During the first seven years children are physically forming and live very much in their imagination. This great capacity to enter into imaginative pictures and stories is a good place to begin the process of learning. Free, creative play is considered the best preparation for self-realising adult life.
Milkwood Steiner School offers Kindergarten for two age groups.
Bush Apple Kindergarten is for children who are 4 turning 5 sometime in the year. They attend five days a fortnight.
Water Lily Kindergarten is for children who are 5 and will turn 6 sometime in the school year and is compulsory for all Northern Territory children. These children attend 5 full days a week.
Activities are based around the homelike environment of the Kindergarten, such as gardening, baking, painting or simple handcraft. Stories, songs and verses are chosen to harmonise with the season and the rhythm of the day. The Kindergarten is a beautiful and secure sanctuary, in which the children can begin their journey into the wider world. In Steiner education, the day is usually divided into three parts and activities are repeated over three or more days. Typically the same circle games, rhymes and story will be told each morning for the full week. For young children, activities requiring concentration and will, such as stories, plays, poems, songs and rhymes, are taught in the morning. Activities that evoke the feelings such as painting and music are taught mid-morning and activities that require less concentration such as games and walks are taught in the afternoon. These afternoon activities bring the group together, teaching social skills such as sharing, cooperation and patience. They also begin the teaching of observation and wonder which are built on in later years by science and nature study classes.
In the early years, days are known by the children as ‘walk day’, ‘painting day’, and so on. Teachers feel these rhythms help to maintain health and well-being. Imitation, imagination and rhythm are the key words in Steiner education in early childhood.
The following three statements can sum up our approach to early childhood education:
- Imitation of adult role models who are engaged in wholesome activities and work develops gross and fine motor skills and provides a sound basis for confidence in self and trust in the world.
- A sense of wonder is cultivated through activities in nature. Celebration of seasonal festivals fosters enthusiasm for learning and life-long moral strength.
- Imagination in play, dramatisation and artistic work provides the first step of a cognitive process that is furthered through the academic work of the elementary school. Much genius originally springs from the fantasy and imagination of individuals whose creative thinking enables them to visualise how things are and also how they might be.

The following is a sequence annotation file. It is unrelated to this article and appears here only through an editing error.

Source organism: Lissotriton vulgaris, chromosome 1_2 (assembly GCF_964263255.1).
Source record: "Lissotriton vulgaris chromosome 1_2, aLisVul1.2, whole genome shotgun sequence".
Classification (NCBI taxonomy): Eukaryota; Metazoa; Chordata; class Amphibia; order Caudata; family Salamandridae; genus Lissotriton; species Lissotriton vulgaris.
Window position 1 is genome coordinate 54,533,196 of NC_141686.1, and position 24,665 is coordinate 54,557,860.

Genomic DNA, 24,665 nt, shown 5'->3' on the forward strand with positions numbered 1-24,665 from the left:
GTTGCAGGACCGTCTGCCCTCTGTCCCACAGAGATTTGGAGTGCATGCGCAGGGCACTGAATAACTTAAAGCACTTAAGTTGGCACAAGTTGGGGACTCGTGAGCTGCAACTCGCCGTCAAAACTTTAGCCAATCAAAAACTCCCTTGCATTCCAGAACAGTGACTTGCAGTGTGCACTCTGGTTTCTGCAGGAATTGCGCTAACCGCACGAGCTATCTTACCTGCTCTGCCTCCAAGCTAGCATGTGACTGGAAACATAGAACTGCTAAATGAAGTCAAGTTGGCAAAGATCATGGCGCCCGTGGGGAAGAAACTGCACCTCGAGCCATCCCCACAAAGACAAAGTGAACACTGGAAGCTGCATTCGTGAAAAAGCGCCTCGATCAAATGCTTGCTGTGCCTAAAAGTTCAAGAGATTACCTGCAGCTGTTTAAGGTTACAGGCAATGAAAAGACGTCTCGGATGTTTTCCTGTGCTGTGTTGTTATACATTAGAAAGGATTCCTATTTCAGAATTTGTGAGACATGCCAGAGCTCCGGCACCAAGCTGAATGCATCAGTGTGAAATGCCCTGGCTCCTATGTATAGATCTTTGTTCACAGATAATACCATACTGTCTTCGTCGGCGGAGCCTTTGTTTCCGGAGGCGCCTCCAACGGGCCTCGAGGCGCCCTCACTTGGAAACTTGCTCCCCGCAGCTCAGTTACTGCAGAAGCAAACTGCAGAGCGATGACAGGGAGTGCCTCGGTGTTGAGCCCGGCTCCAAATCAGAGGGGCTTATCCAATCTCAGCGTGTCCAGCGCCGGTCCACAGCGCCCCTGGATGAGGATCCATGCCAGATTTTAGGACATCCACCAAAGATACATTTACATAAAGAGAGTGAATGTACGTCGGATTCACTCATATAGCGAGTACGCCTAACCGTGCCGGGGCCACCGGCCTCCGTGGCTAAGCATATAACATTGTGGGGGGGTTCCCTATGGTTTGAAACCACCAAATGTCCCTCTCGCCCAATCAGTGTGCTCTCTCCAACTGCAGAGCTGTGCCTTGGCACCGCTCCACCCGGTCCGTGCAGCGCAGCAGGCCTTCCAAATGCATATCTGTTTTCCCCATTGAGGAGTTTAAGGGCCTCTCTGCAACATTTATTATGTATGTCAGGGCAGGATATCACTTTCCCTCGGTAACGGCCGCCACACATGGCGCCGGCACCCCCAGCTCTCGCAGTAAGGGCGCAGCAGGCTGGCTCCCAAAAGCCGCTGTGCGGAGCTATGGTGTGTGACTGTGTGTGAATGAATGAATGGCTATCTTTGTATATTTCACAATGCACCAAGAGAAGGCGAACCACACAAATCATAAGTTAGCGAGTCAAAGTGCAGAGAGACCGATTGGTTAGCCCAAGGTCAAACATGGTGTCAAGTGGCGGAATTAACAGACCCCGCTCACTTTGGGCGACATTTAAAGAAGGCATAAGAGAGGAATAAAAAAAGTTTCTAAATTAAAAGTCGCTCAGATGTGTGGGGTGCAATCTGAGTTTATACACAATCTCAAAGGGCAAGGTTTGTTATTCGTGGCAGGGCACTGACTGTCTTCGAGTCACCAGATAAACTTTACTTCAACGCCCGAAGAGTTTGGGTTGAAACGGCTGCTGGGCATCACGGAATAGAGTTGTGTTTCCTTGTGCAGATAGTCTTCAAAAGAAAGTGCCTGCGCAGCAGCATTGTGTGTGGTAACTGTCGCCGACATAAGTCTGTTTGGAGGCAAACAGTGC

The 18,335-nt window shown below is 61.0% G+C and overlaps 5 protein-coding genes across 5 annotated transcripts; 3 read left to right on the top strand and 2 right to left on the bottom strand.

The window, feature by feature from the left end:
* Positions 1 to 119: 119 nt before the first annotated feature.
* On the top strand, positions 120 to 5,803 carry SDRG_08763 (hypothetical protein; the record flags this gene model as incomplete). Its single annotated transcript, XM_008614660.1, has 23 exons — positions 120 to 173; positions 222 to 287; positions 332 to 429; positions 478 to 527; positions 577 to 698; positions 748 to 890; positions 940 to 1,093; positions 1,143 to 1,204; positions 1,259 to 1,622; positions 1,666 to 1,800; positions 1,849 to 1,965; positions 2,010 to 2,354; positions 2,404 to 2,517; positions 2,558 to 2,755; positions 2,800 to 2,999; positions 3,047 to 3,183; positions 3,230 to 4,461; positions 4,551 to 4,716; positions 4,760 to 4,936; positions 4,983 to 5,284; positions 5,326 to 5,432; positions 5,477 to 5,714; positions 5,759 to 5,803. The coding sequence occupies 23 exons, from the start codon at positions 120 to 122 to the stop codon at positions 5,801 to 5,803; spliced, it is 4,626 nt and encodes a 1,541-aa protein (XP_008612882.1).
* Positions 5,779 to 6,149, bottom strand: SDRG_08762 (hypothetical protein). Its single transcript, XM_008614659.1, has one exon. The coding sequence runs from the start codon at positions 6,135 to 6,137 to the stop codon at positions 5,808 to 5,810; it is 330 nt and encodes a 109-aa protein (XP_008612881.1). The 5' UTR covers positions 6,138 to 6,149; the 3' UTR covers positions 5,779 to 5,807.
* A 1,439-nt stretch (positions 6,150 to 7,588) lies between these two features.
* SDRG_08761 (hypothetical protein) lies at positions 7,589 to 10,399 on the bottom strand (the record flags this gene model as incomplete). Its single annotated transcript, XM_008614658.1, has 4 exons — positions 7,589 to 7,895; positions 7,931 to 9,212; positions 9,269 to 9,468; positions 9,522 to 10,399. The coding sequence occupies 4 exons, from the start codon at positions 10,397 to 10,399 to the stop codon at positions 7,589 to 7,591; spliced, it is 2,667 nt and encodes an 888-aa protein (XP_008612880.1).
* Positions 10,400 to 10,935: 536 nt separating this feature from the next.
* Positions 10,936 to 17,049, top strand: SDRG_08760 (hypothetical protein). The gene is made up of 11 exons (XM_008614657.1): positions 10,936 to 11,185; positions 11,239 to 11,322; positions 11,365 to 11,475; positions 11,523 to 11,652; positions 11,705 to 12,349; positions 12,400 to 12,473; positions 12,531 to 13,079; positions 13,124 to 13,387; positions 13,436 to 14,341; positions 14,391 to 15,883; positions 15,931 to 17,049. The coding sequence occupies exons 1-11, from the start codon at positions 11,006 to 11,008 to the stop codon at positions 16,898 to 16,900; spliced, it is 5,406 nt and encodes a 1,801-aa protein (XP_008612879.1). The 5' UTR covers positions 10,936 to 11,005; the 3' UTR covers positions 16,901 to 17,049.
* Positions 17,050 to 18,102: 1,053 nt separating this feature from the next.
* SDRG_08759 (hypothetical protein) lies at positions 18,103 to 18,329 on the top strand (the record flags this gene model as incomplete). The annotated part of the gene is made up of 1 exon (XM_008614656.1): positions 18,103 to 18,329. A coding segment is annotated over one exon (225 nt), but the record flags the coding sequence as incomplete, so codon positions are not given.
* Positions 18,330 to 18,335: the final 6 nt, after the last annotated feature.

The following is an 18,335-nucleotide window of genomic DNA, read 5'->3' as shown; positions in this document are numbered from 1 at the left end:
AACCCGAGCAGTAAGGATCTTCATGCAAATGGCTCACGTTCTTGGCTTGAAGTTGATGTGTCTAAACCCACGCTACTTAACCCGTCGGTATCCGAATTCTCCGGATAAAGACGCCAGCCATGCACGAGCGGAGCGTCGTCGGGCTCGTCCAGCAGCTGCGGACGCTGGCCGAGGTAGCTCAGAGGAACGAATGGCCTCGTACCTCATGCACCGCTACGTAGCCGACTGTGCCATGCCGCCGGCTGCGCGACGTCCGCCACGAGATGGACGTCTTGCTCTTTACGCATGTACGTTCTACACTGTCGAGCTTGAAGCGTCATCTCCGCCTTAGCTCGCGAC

While the Kindergarten curriculum does not emphasise cognitive learning, it does prepare children for academic learning in many important ways:
- Foundation for language arts: Broad fundamental work in listening and speaking skills, including singing, proper pronunciation, rhymes that form the later basis of word families, poems, listening to and comprehending stories, which also provide vocabulary enrichment.
- Foundation for mathematics: Broad work in developing gross motor skills, graceful movement, balance, coordination, and dexterity in fingers and limbs; imaginative play with simple objects provides the basis for abstract manipulation of symbols in school.
- Artistic training: Beeswax modeling, watercolor painting, music, singing and Eurythmy and simple dramatizations. • Social skills: Learning to live, work and play in a group, sharing and taking turns; practicing common courtesy and politeness.
- Work habits: Learning to complete tasks, helping to clean up after themselves and working within the gentle structure provided by the daily rhythms of similar activities.
For Kindergarten, this is the beginning of their journey as members of a social group. There is so much to learn! This is a time of figuring out that there are others who have a different perspective than they do, a time of learning how to share, a time of figuring out how to play successfully with different children, and a time of feeling comfortable and safe in someone else’s care besides their families. All children have their own way of greeting the world around them and it is our intent to lovingly guide and help each child become more comfortable and skilled at being with others. This may be through a redirection of their activity or energy, helping them express through words their emotions (especially the older ones), or giving them an activity away from others such as helping the teacher do a task, so that they can collect themselves to be able to happily play again.
The children begin to know the importance of three things: respecting and being kind to others, respecting and being patient with one’s self, and respecting the materials we use in the world around us.